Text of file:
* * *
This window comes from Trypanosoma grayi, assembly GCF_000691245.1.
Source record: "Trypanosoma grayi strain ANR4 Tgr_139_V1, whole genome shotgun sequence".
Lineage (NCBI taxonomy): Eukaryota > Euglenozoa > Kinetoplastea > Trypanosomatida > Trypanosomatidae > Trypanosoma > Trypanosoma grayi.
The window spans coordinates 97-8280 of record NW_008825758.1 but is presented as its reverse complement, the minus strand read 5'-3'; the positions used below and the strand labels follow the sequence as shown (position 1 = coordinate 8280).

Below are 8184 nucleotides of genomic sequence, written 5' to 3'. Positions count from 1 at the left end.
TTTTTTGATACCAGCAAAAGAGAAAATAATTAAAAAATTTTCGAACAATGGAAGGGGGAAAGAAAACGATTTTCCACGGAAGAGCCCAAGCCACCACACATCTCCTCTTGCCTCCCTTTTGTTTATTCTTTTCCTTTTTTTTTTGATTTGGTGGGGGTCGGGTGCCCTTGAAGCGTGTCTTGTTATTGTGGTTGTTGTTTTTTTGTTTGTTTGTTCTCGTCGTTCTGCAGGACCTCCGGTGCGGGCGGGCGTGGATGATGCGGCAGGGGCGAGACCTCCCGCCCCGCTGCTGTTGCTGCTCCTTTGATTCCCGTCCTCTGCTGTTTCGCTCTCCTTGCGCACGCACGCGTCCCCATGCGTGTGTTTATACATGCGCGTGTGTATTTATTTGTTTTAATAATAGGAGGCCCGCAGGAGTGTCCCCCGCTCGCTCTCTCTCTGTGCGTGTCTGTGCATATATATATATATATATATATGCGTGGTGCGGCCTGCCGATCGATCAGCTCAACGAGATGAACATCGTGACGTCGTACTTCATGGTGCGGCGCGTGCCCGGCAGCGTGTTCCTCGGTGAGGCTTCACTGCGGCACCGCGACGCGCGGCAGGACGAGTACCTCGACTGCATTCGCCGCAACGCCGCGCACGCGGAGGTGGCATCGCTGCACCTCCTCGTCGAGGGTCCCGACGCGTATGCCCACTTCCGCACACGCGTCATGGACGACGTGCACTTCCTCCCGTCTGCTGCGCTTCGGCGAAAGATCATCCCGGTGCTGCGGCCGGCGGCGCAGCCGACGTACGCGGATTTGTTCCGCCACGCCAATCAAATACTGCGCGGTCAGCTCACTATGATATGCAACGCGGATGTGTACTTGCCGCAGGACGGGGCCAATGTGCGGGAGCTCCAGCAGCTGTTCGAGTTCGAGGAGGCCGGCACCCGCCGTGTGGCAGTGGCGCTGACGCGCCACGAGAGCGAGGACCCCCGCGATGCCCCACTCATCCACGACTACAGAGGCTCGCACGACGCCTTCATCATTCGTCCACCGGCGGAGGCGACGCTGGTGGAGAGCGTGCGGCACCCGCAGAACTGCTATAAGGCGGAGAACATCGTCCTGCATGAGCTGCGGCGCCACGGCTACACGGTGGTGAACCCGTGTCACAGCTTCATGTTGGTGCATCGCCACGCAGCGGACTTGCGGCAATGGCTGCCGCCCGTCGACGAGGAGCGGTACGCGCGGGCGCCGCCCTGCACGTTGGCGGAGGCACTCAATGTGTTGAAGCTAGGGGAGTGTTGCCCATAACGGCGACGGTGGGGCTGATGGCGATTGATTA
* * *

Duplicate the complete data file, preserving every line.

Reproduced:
This window comes from Trypanosoma grayi, assembly GCF_000691245.1.
Source record: "Trypanosoma grayi strain ANR4 Tgr_139_V1, whole genome shotgun sequence".
Lineage (NCBI taxonomy): Eukaryota > Euglenozoa > Kinetoplastea > Trypanosomatida > Trypanosomatidae > Trypanosoma > Trypanosoma grayi.
The window spans coordinates 97-8280 of record NW_008825758.1 but is presented as its reverse complement, the minus strand read 5'-3'; the positions used below and the strand labels follow the sequence as shown (position 1 = coordinate 8280).

Below are 8184 nucleotides of genomic sequence, written 5' to 3'. Positions count from 1 at the left end.
TTTTTTGATACCAGCAAAAGAGAAAATAATTAAAAAATTTTCGAACAATGGAAGGGGGAAAGAAAACGATTTTCCACGGAAGAGCCCAAGCCACCACACATCTCCTCTTGCCTCCCTTTTGTTTATTCTTTTCCTTTTTTTTTTGATTTGGTGGGGGTCGGGTGCCCTTGAAGCGTGTCTTGTTATTGTGGTTGTTGTTTTTTTGTTTGTTTGTTCTCGTCGTTCTGCAGGACCTCCGGTGCGGGCGGGCGTGGATGATGCGGCAGGGGCGAGACCTCCCGCCCCGCTGCTGTTGCTGCTCCTTTGATTCCCGTCCTCTGCTGTTTCGCTCTCCTTGCGCACGCACGCGTCCCCATGCGTGTGTTTATACATGCGCGTGTGTATTTATTTGTTTTAATAATAGGAGGCCCGCAGGAGTGTCCCCCGCTCGCTCTCTCTCTGTGCGTGTCTGTGCATATATATATATATATATATATGCGTGGTGCGGCCTGCCGATCGATCAGCTCAACGAGATGAACATCGTGACGTCGTACTTCATGGTGCGGCGCGTGCCCGGCAGCGTGTTCCTCGGTGAGGCTTCACTGCGGCACCGCGACGCGCGGCAGGACGAGTACCTCGACTGCATTCGCCGCAACGCCGCGCACGCGGAGGTGGCATCGCTGCACCTCCTCGTCGAGGGTCCCGACGCGTATGCCCACTTCCGCACACGCGTCATGGACGACGTGCACTTCCTCCCGTCTGCTGCGCTTCGGCGAAAGATCATCCCGGTGCTGCGGCCGGCGGCGCAGCCGACGTACGCGGATTTGTTCCGCCACGCCAATCAAATACTGCGCGGTCAGCTCACTATGATATGCAACGCGGATGTGTACTTGCCGCAGGACGGGGCCAATGTGCGGGAGCTCCAGCAGCTGTTCGAGTTCGAGGAGGCCGGCACCCGCCGTGTGGCAGTGGCGCTGACGCGCCACGAGAGCGAGGACCCCCGCGATGCCCCACTCATCCACGACTACAGAGGCTCGCACGACGCCTTCATCATTCGTCCACCGGCGGAGGCGACGCTGGTGGAGAGCGTGCGGCACCCGCAGAACTGCTATAAGGCGGAGAACATCGTCCTGCATGAGCTGCGGCGCCACGGCTACACGGTGGTGAACCCGTGTCACAGCTTCATGTTGGTGCATCGCCACGCAGCGGACTTGCGGCAATGGCTGCCGCCCGTCGACGAGGAGCGGTACGCGCGGGCGCCGCCCTGCACGTTGGCGGAGGCACTCAATGTGTTGAAGCTAGGGGAGTGTTGCCCATAACGGCGACGGTGGGGCTGATGGCGATTGATTA